Mathilde Delorme started working at Montreal-based C3 Solutions Inc. right out of university and felt pretty certain she wouldn’t be staying too long since it was her first job. That was six and a half years and a few job titles ago.
Now an operational excellence manager with the yard management and dock scheduling software company – a position created for her – Delorme says the interesting career path has been one reason she hasn’t wanted to leave.
“They make sure each person always keeps learning and has a place in the organization and that they can clearly see how they can develop or evolve as they go along,” says Delorme. “When they hire people, they hire them for who they are and what they can provide, not for what they know at that point.”
There’s almost no better example of the opportunities at C3 than Elise Crevier, who was hired in human resources almost 20 years ago and moved through various positions before she became company president last year.
“It’s pretty impressive how many people we have who have celebrated their 20th anniversary here,” Delorme adds. “There aren’t a lot of tech companies that can say the same thing. And to me, it’s because people are given a chance to evolve – they aren’t labelled and put into categories.”
Over those years, the company has grown from a handful of employees to almost 50 full-time staff in Canada. Through that, Crevier says, maintaining the company’s values and culture has been of prime importance. In fact, C3 even created a happiness officer position so the culture was not diluted by the increase in company size.
That commitment to culture even extends to the work the company takes on. “Anything that does not serve us as a company, a family, we won’t take on,” says Crevier. “It has to be good not just for our business but for our employees and our soul. We have strong values around that.”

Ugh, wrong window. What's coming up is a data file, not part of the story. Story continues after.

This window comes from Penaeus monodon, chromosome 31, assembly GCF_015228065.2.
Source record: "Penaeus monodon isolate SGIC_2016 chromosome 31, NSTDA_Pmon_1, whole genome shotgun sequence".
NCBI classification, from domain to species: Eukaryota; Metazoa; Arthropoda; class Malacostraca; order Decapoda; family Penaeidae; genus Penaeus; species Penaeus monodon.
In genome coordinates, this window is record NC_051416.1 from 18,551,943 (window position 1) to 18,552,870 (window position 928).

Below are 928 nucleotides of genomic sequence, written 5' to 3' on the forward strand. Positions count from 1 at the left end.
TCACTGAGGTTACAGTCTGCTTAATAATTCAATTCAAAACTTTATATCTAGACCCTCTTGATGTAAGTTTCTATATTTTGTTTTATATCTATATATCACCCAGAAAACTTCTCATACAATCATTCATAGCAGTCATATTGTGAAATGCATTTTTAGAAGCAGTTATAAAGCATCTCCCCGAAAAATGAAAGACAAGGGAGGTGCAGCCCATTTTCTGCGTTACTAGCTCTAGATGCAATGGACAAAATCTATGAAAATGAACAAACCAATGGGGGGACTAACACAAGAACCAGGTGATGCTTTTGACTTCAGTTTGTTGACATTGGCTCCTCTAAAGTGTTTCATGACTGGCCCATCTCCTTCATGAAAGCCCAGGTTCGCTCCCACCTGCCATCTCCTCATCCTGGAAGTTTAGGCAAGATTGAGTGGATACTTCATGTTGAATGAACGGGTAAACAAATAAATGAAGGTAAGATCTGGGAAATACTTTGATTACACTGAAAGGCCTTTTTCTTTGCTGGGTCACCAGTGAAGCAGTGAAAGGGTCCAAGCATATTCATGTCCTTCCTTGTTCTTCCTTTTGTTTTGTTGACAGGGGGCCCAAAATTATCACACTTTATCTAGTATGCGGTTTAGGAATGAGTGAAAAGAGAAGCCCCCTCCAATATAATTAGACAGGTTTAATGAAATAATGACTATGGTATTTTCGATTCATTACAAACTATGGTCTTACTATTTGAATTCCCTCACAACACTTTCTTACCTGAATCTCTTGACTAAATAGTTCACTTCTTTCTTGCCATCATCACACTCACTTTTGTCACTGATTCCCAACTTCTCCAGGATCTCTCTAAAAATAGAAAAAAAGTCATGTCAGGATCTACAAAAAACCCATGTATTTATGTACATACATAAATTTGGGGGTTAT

Regular times dedicated to socializing together – monthly cinq à septs, games nights, a volleyball league and a company band, among other things – as well as charitable work help to keep the spirits lifted.
But C3 also fosters a culture of independence, as Delorme calls it. “It’s what really keeps me here,” she says. “They really allow people to take initiative and develop into what they want to be. They really try to leverage each person’s strength. Each person is part of the company for a reason.”
And the impetus to do their best work is fuelled by a feeling of camaraderie and accountability to each other, no matter what level the employee. “I don’t manage people, but I often have to lead people and I always feel that it’s well received,” she adds. “I never feel any resistance because ‘you’re not my boss.’”
The company support for each employee extends to the inevitable tougher times as well. If someone needs help, is not feeling well or is going through something difficult, a special committee puts together a plan to help. That may come in a variety of forms, from a more flexible work schedule to finding resources.
“Our vision is to keep employees for a long time, and that’s what’s happening,” says Crevier. “When people have been served with that kind of care, they care in return. So it builds a loyalty and even love. It really builds something strong.”
More from Canada’s Top Small and Medium-Sized Employers
Advertising feature produced by Canada’s Top 100 Employers, a division of Mediacorp Canada Inc. The Globe and Mail’s editorial department was not involved.